Research Article| Volume 52, ISSUE 3, P513-519, September 1962

Cavopulmonary anastomosis in the management or certain irreparable congenital heart lesions

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      Following cavopulmonary anastomosis, the superior vena cava blood perfuses directly through the right lung. In cyanotic heart disease with reduced pulmonary flow and complete mixing within the heart, such an anastomosis will increase pulmonary flow and decrease the total heart work. Oxygenation is further improved by directing venous rather than mixed blood to the pulmonary artery.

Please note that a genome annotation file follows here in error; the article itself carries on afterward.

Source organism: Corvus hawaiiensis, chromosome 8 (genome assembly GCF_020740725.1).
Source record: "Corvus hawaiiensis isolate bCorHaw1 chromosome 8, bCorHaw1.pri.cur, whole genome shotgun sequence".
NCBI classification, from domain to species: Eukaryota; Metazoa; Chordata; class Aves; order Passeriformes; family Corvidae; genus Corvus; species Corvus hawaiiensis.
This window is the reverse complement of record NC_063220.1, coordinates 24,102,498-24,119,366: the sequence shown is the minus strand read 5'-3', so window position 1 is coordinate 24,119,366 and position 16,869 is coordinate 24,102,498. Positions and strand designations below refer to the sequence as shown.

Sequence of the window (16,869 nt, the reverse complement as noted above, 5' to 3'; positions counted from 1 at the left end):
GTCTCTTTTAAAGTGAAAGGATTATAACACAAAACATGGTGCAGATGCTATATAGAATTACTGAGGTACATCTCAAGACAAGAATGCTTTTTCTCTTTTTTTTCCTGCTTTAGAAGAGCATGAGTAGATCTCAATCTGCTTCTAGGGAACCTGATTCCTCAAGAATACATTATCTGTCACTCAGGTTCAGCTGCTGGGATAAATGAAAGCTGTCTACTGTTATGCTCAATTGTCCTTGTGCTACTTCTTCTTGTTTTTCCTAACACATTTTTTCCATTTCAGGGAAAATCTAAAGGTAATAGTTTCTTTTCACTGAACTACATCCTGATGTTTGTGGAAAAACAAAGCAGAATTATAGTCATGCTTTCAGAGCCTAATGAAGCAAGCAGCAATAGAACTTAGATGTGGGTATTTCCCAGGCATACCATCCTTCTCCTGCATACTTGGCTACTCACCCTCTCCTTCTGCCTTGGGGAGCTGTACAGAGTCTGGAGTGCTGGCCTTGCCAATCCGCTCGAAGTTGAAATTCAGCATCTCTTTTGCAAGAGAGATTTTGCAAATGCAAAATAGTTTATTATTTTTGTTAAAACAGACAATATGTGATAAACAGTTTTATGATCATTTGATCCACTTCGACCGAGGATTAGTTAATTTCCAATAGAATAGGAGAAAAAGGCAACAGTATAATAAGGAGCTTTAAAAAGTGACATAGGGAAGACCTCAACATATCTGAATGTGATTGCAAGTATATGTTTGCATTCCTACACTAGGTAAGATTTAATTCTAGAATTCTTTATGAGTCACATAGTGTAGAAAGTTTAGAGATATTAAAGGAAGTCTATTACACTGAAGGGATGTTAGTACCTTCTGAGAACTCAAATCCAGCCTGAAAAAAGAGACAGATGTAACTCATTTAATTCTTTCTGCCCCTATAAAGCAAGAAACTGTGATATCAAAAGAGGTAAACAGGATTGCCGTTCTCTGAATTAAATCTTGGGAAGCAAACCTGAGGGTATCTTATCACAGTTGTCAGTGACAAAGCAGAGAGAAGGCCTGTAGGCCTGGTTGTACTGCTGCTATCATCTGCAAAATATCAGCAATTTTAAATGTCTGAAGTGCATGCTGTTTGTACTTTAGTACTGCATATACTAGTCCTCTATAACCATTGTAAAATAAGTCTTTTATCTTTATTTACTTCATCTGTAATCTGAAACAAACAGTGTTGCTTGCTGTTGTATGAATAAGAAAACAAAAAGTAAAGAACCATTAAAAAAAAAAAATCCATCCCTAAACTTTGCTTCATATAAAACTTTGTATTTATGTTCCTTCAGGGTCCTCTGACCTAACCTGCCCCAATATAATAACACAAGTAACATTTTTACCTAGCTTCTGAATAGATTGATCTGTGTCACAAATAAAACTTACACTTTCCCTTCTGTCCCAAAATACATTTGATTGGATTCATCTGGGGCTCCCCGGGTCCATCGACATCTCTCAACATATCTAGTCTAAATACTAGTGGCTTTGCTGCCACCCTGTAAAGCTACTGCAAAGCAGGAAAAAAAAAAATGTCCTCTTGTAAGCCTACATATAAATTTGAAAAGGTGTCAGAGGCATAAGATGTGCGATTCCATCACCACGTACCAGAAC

This procedure was performed on 11 children with irreparable congenital heart lesions. Five had tricuspid atresia with pulmonary stenosis and in 4 of these postoperative improvement was gratifying, showing a rise in oxygen saturation which ranged from 17 to 22 per cent. The fifth patient had moderate improvement. In 2 patients, who had tricuspid atresia with increased pulmonary flow, the pulmonary artery was banded when the cavopulmonary anastomosis was performed. One of these infants died following thrombosis of the anastomosis and the second was clinically improved. A rise in oxygen saturation of 14 per cent followed the operation on a child with a single ventricle and pulmonary stenosis. The operation was also performed on individual patients with Ebstein's anomaly, transposition with pulmonary stenosis, and truncus arteriosus. There was little improvement in this group.
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